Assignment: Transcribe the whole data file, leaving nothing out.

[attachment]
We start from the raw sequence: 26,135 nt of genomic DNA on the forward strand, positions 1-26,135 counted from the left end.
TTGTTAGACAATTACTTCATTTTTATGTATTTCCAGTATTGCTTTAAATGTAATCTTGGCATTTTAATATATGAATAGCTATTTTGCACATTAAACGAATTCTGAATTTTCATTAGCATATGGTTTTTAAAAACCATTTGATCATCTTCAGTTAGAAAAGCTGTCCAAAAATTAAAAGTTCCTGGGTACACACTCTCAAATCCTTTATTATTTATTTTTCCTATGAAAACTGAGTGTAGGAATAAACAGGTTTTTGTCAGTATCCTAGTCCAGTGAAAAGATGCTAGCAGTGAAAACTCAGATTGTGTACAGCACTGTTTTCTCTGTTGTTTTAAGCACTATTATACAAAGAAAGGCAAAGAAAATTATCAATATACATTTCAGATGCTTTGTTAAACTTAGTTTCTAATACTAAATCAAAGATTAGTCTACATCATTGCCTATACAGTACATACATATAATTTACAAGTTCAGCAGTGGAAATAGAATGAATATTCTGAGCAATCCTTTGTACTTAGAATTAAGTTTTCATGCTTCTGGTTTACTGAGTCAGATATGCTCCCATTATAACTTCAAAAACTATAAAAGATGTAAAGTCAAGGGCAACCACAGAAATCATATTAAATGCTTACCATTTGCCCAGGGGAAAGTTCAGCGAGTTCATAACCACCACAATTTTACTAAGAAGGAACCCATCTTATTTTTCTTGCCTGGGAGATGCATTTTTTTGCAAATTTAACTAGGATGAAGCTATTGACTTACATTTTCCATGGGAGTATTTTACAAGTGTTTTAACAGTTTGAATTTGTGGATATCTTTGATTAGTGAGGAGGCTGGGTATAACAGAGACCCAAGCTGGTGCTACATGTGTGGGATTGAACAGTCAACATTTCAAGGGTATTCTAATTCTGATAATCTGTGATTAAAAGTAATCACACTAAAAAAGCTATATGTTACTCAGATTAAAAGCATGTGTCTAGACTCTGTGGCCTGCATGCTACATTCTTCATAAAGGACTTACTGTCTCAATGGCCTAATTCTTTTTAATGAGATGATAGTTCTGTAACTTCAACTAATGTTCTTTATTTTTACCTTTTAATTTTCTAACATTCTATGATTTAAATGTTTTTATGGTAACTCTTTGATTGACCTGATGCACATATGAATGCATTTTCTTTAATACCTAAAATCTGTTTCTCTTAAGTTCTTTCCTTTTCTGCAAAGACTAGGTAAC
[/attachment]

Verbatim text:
We start from the raw sequence: 26,135 nt of genomic DNA on the forward strand, positions 1-26,135 counted from the left end.
TTGTTAGACAATTACTTCATTTTTATGTATTTCCAGTATTGCTTTAAATGTAATCTTGGCATTTTAATATATGAATAGCTATTTTGCACATTAAACGAATTCTGAATTTTCATTAGCATATGGTTTTTAAAAACCATTTGATCATCTTCAGTTAGAAAAGCTGTCCAAAAATTAAAAGTTCCTGGGTACACACTCTCAAATCCTTTATTATTTATTTTTCCTATGAAAACTGAGTGTAGGAATAAACAGGTTTTTGTCAGTATCCTAGTCCAGTGAAAAGATGCTAGCAGTGAAAACTCAGATTGTGTACAGCACTGTTTTCTCTGTTGTTTTAAGCACTATTATACAAAGAAAGGCAAAGAAAATTATCAATATACATTTCAGATGCTTTGTTAAACTTAGTTTCTAATACTAAATCAAAGATTAGTCTACATCATTGCCTATACAGTACATACATATAATTTACAAGTTCAGCAGTGGAAATAGAATGAATATTCTGAGCAATCCTTTGTACTTAGAATTAAGTTTTCATGCTTCTGGTTTACTGAGTCAGATATGCTCCCATTATAACTTCAAAAACTATAAAAGATGTAAAGTCAAGGGCAACCACAGAAATCATATTAAATGCTTACCATTTGCCCAGGGGAAAGTTCAGCGAGTTCATAACCACCACAATTTTACTAAGAAGGAACCCATCTTATTTTTCTTGCCTGGGAGATGCATTTTTTTGCAAATTTAACTAGGATGAAGCTATTGACTTACATTTTCCATGGGAGTATTTTACAAGTGTTTTAACAGTTTGAATTTGTGGATATCTTTGATTAGTGAGGAGGCTGGGTATAACAGAGACCCAAGCTGGTGCTACATGTGTGGGATTGAACAGTCAACATTTCAAGGGTATTCTAATTCTGATAATCTGTGATTAAAAGTAATCACACTAAAAAAGCTATATGTTACTCAGATTAAAAGCATGTGTCTAGACTCTGTGGCCTGCATGCTACATTCTTCATAAAGGACTTACTGTCTCAATGGCCTAATTCTTTTTAATGAGATGATAGTTCTGTAACTTCAACTAATGTTCTTTATTTTTACCTTTTAATTTTCTAACATTCTATGATTTAAATGTTTTTATGGTAACTCTTTGATTGACCTGATGCACATATGAATGCATTTTCTTTAATACCTAAAATCTGTTTCTCTTAAGTTCTTTCCTTTTCTGCAAAGACTAGGTAAC